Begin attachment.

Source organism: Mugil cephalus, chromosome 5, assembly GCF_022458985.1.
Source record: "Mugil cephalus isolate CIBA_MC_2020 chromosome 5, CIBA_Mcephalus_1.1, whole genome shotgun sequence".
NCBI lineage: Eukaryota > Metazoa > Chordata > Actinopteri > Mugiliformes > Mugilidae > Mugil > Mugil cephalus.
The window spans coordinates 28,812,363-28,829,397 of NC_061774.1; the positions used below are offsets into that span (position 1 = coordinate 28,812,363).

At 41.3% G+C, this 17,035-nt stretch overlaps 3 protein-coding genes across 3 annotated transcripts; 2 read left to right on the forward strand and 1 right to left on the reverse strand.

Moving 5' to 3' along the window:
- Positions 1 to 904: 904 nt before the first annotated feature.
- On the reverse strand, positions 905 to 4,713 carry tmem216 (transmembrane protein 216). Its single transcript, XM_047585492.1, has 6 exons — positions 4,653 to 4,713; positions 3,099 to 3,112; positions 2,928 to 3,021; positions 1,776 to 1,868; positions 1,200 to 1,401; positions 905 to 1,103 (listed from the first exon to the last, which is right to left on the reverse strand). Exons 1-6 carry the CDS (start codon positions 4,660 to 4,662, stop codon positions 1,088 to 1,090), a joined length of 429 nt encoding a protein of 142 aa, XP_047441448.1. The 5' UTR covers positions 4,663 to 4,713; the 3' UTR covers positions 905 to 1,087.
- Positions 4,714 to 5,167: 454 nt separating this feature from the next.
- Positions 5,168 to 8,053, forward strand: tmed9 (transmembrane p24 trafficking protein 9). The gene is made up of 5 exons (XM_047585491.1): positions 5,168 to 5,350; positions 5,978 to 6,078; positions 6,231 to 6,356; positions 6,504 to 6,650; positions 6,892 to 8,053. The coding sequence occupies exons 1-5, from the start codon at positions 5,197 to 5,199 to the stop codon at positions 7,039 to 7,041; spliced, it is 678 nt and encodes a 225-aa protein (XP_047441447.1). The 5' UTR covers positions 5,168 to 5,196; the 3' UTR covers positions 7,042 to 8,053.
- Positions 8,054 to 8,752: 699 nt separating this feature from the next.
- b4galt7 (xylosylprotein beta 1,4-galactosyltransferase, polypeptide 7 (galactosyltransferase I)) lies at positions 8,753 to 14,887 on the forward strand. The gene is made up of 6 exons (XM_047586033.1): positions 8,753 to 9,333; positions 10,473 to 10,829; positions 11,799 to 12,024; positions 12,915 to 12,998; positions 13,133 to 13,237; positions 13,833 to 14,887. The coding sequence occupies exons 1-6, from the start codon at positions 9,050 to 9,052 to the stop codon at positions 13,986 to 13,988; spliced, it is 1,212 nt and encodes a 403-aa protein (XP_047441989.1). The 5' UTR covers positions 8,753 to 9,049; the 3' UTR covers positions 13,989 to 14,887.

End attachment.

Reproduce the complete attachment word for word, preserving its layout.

Source organism: Mugil cephalus, chromosome 5, assembly GCF_022458985.1.
Source record: "Mugil cephalus isolate CIBA_MC_2020 chromosome 5, CIBA_Mcephalus_1.1, whole genome shotgun sequence".
NCBI lineage: Eukaryota > Metazoa > Chordata > Actinopteri > Mugiliformes > Mugilidae > Mugil > Mugil cephalus.
The window spans coordinates 28,812,363-28,829,397 of NC_061774.1; the positions used below are offsets into that span (position 1 = coordinate 28,812,363).

At 41.3% G+C, this 17,035-nt stretch overlaps 3 protein-coding genes across 3 annotated transcripts; 2 read left to right on the forward strand and 1 right to left on the reverse strand.

Moving 5' to 3' along the window:
- Positions 1 to 904: 904 nt before the first annotated feature.
- On the reverse strand, positions 905 to 4,713 carry tmem216 (transmembrane protein 216). Its single transcript, XM_047585492.1, has 6 exons — positions 4,653 to 4,713; positions 3,099 to 3,112; positions 2,928 to 3,021; positions 1,776 to 1,868; positions 1,200 to 1,401; positions 905 to 1,103 (listed from the first exon to the last, which is right to left on the reverse strand). Exons 1-6 carry the CDS (start codon positions 4,660 to 4,662, stop codon positions 1,088 to 1,090), a joined length of 429 nt encoding a protein of 142 aa, XP_047441448.1. The 5' UTR covers positions 4,663 to 4,713; the 3' UTR covers positions 905 to 1,087.
- Positions 4,714 to 5,167: 454 nt separating this feature from the next.
- Positions 5,168 to 8,053, forward strand: tmed9 (transmembrane p24 trafficking protein 9). The gene is made up of 5 exons (XM_047585491.1): positions 5,168 to 5,350; positions 5,978 to 6,078; positions 6,231 to 6,356; positions 6,504 to 6,650; positions 6,892 to 8,053. The coding sequence occupies exons 1-5, from the start codon at positions 5,197 to 5,199 to the stop codon at positions 7,039 to 7,041; spliced, it is 678 nt and encodes a 225-aa protein (XP_047441447.1). The 5' UTR covers positions 5,168 to 5,196; the 3' UTR covers positions 7,042 to 8,053.
- Positions 8,054 to 8,752: 699 nt separating this feature from the next.
- b4galt7 (xylosylprotein beta 1,4-galactosyltransferase, polypeptide 7 (galactosyltransferase I)) lies at positions 8,753 to 14,887 on the forward strand. The gene is made up of 6 exons (XM_047586033.1): positions 8,753 to 9,333; positions 10,473 to 10,829; positions 11,799 to 12,024; positions 12,915 to 12,998; positions 13,133 to 13,237; positions 13,833 to 14,887. The coding sequence occupies exons 1-6, from the start codon at positions 9,050 to 9,052 to the stop codon at positions 13,986 to 13,988; spliced, it is 1,212 nt and encodes a 403-aa protein (XP_047441989.1). The 5' UTR covers positions 8,753 to 9,049; the 3' UTR covers positions 13,989 to 14,887.